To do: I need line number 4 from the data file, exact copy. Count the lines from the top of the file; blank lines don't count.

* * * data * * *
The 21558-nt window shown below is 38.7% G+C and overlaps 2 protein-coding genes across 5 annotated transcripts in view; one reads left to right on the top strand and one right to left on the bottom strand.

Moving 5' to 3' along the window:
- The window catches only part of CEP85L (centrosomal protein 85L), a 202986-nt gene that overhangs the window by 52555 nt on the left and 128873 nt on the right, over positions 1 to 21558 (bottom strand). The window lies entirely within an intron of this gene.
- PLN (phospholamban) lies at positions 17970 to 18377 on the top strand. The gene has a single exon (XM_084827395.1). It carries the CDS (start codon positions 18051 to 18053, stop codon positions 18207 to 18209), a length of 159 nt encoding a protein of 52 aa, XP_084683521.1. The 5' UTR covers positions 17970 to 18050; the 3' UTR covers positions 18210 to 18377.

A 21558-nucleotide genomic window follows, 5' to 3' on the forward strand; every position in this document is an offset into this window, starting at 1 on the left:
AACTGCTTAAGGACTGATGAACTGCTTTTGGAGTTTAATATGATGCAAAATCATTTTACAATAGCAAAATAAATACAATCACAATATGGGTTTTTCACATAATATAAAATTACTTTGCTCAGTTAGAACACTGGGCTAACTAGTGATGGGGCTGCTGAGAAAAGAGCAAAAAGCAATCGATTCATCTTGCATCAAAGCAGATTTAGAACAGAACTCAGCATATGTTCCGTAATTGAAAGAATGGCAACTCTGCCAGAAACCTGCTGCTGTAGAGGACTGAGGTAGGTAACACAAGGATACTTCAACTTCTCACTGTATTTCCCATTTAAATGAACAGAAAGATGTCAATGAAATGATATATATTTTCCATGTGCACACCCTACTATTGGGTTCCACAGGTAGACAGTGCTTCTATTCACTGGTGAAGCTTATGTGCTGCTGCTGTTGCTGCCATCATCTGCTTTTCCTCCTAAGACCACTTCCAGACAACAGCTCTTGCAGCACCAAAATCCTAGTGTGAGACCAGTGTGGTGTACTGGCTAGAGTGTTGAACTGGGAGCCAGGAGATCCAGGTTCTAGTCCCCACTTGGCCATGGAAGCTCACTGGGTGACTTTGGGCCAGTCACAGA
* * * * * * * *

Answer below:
- PLN (phospholamban) lies at positions 17970 to 18377 on the top strand. The gene has a single exon (XM_084827395.1). It carries the CDS (start codon positions 18051 to 18053, stop codon positions 18207 to 18209), a length of 159 nt encoding a protein of 52 aa, XP_084683521.1. The 5' UTR covers positions 17970 to 18050; the 3' UTR covers positions 18210 to 18377.